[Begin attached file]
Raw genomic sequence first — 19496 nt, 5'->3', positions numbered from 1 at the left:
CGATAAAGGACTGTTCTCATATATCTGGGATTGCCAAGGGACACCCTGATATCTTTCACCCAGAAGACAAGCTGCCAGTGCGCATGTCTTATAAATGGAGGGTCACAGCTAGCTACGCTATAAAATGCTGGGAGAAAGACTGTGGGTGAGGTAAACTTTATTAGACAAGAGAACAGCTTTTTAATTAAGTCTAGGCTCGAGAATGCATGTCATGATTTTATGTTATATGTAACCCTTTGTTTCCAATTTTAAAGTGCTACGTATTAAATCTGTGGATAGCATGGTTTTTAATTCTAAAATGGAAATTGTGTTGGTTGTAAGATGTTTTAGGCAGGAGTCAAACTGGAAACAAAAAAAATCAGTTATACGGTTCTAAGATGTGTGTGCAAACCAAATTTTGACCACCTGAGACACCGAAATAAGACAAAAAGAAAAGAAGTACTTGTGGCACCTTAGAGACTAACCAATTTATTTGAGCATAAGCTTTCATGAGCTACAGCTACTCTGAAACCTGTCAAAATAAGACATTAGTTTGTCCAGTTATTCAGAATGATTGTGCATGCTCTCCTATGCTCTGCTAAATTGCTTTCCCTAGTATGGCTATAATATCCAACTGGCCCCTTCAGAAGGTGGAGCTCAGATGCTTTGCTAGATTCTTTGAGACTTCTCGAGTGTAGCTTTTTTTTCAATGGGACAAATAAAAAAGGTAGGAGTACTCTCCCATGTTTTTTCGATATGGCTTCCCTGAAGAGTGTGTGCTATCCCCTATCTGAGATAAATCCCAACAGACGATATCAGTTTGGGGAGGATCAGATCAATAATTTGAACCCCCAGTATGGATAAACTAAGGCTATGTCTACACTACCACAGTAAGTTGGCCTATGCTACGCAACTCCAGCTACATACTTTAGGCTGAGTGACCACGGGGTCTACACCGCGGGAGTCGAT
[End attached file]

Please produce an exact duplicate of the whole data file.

Raw genomic sequence first — 19496 nt, 5'->3', positions numbered from 1 at the left:
CGATAAAGGACTGTTCTCATATATCTGGGATTGCCAAGGGACACCCTGATATCTTTCACCCAGAAGACAAGCTGCCAGTGCGCATGTCTTATAAATGGAGGGTCACAGCTAGCTACGCTATAAAATGCTGGGAGAAAGACTGTGGGTGAGGTAAACTTTATTAGACAAGAGAACAGCTTTTTAATTAAGTCTAGGCTCGAGAATGCATGTCATGATTTTATGTTATATGTAACCCTTTGTTTCCAATTTTAAAGTGCTACGTATTAAATCTGTGGATAGCATGGTTTTTAATTCTAAAATGGAAATTGTGTTGGTTGTAAGATGTTTTAGGCAGGAGTCAAACTGGAAACAAAAAAAATCAGTTATACGGTTCTAAGATGTGTGTGCAAACCAAATTTTGACCACCTGAGACACCGAAATAAGACAAAAAGAAAAGAAGTACTTGTGGCACCTTAGAGACTAACCAATTTATTTGAGCATAAGCTTTCATGAGCTACAGCTACTCTGAAACCTGTCAAAATAAGACATTAGTTTGTCCAGTTATTCAGAATGATTGTGCATGCTCTCCTATGCTCTGCTAAATTGCTTTCCCTAGTATGGCTATAATATCCAACTGGCCCCTTCAGAAGGTGGAGCTCAGATGCTTTGCTAGATTCTTTGAGACTTCTCGAGTGTAGCTTTTTTTTCAATGGGACAAATAAAAAAGGTAGGAGTACTCTCCCATGTTTTTTCGATATGGCTTCCCTGAAGAGTGTGTGCTATCCCCTATCTGAGATAAATCCCAACAGACGATATCAGTTTGGGGAGGATCAGATCAATAATTTGAACCCCCAGTATGGATAAACTAAGGCTATGTCTACACTACCACAGTAAGTTGGCCTATGCTACGCAACTCCAGCTACATACTTTAGGCTGAGTGACCACGGGGTCTACACCGCGGGAGTCGAT